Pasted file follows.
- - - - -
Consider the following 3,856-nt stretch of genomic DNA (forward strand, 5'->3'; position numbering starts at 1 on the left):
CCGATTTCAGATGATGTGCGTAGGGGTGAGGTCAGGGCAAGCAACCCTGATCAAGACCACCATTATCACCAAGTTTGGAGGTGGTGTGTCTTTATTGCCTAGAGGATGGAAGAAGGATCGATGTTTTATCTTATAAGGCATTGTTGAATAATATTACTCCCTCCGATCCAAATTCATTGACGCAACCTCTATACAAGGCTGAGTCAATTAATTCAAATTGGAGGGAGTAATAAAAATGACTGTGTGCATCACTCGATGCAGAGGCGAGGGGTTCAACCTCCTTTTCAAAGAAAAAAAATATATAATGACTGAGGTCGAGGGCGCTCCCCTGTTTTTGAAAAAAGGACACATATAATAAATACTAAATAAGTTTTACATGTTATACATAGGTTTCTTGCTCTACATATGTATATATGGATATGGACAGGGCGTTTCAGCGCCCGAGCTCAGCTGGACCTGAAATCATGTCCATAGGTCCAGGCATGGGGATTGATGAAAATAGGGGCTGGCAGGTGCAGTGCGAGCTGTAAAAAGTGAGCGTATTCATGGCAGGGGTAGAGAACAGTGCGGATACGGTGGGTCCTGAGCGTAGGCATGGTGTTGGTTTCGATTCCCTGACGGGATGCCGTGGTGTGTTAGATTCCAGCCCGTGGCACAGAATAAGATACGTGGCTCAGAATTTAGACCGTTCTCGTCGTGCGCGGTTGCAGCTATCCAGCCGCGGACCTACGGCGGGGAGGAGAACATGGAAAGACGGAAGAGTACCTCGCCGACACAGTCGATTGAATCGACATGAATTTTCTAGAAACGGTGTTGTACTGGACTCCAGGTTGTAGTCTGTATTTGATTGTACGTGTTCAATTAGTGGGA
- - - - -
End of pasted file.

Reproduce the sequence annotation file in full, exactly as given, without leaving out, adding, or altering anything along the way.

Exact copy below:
Consider the following 3,856-nt stretch of genomic DNA (forward strand, 5'->3'; position numbering starts at 1 on the left):
CCGATTTCAGATGATGTGCGTAGGGGTGAGGTCAGGGCAAGCAACCCTGATCAAGACCACCATTATCACCAAGTTTGGAGGTGGTGTGTCTTTATTGCCTAGAGGATGGAAGAAGGATCGATGTTTTATCTTATAAGGCATTGTTGAATAATATTACTCCCTCCGATCCAAATTCATTGACGCAACCTCTATACAAGGCTGAGTCAATTAATTCAAATTGGAGGGAGTAATAAAAATGACTGTGTGCATCACTCGATGCAGAGGCGAGGGGTTCAACCTCCTTTTCAAAGAAAAAAAATATATAATGACTGAGGTCGAGGGCGCTCCCCTGTTTTTGAAAAAAGGACACATATAATAAATACTAAATAAGTTTTACATGTTATACATAGGTTTCTTGCTCTACATATGTATATATGGATATGGACAGGGCGTTTCAGCGCCCGAGCTCAGCTGGACCTGAAATCATGTCCATAGGTCCAGGCATGGGGATTGATGAAAATAGGGGCTGGCAGGTGCAGTGCGAGCTGTAAAAAGTGAGCGTATTCATGGCAGGGGTAGAGAACAGTGCGGATACGGTGGGTCCTGAGCGTAGGCATGGTGTTGGTTTCGATTCCCTGACGGGATGCCGTGGTGTGTTAGATTCCAGCCCGTGGCACAGAATAAGATACGTGGCTCAGAATTTAGACCGTTCTCGTCGTGCGCGGTTGCAGCTATCCAGCCGCGGACCTACGGCGGGGAGGAGAACATGGAAAGACGGAAGAGTACCTCGCCGACACAGTCGATTGAATCGACATGAATTTTCTAGAAACGGTGTTGTACTGGACTCCAGGTTGTAGTCTGTATTTGATTGTACGTGTTCAATTAGTGGGA